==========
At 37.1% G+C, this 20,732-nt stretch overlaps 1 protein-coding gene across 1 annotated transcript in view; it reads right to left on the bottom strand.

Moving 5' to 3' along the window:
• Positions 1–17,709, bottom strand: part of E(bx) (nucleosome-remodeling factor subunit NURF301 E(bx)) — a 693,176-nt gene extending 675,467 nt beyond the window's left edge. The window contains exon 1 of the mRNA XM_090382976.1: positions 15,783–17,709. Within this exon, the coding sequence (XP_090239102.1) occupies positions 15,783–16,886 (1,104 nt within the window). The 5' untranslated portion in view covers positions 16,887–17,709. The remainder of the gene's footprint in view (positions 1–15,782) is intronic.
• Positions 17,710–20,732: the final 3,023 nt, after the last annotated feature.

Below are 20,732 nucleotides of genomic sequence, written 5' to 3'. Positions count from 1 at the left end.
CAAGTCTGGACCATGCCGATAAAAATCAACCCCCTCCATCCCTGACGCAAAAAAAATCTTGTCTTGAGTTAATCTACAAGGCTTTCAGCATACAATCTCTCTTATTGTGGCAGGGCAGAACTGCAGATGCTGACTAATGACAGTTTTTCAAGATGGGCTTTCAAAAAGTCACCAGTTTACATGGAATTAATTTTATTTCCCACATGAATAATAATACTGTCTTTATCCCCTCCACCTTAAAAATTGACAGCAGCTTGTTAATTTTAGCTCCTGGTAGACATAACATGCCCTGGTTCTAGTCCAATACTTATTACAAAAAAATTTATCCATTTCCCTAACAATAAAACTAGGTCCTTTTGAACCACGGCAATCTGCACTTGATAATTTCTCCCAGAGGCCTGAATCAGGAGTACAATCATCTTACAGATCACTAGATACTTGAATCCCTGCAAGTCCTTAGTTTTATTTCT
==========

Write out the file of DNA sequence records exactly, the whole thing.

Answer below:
At 37.1% G+C, this 20,732-nt stretch overlaps 1 protein-coding gene across 1 annotated transcript in view; it reads right to left on the bottom strand.

Moving 5' to 3' along the window:
• Positions 1–17,709, bottom strand: part of E(bx) (nucleosome-remodeling factor subunit NURF301 E(bx)) — a 693,176-nt gene extending 675,467 nt beyond the window's left edge. The window contains exon 1 of the mRNA XM_090382976.1: positions 15,783–17,709. Within this exon, the coding sequence (XP_090239102.1) occupies positions 15,783–16,886 (1,104 nt within the window). The 5' untranslated portion in view covers positions 16,887–17,709. The remainder of the gene's footprint in view (positions 1–15,782) is intronic.
• Positions 17,710–20,732: the final 3,023 nt, after the last annotated feature.

Below are 20,732 nucleotides of genomic sequence, written 5' to 3'. Positions count from 1 at the left end.
CAAGTCTGGACCATGCCGATAAAAATCAACCCCCTCCATCCCTGACGCAAAAAAAATCTTGTCTTGAGTTAATCTACAAGGCTTTCAGCATACAATCTCTCTTATTGTGGCAGGGCAGAACTGCAGATGCTGACTAATGACAGTTTTTCAAGATGGGCTTTCAAAAAGTCACCAGTTTACATGGAATTAATTTTATTTCCCACATGAATAATAATACTGTCTTTATCCCCTCCACCTTAAAAATTGACAGCAGCTTGTTAATTTTAGCTCCTGGTAGACATAACATGCCCTGGTTCTAGTCCAATACTTATTACAAAAAAATTTATCCATTTCCCTAACAATAAAACTAGGTCCTTTTGAACCACGGCAATCTGCACTTGATAATTTCTCCCAGAGGCCTGAATCAGGAGTACAATCATCTTACAGATCACTAGATACTTGAATCCCTGCAAGTCCTTAGTTTTATTTCT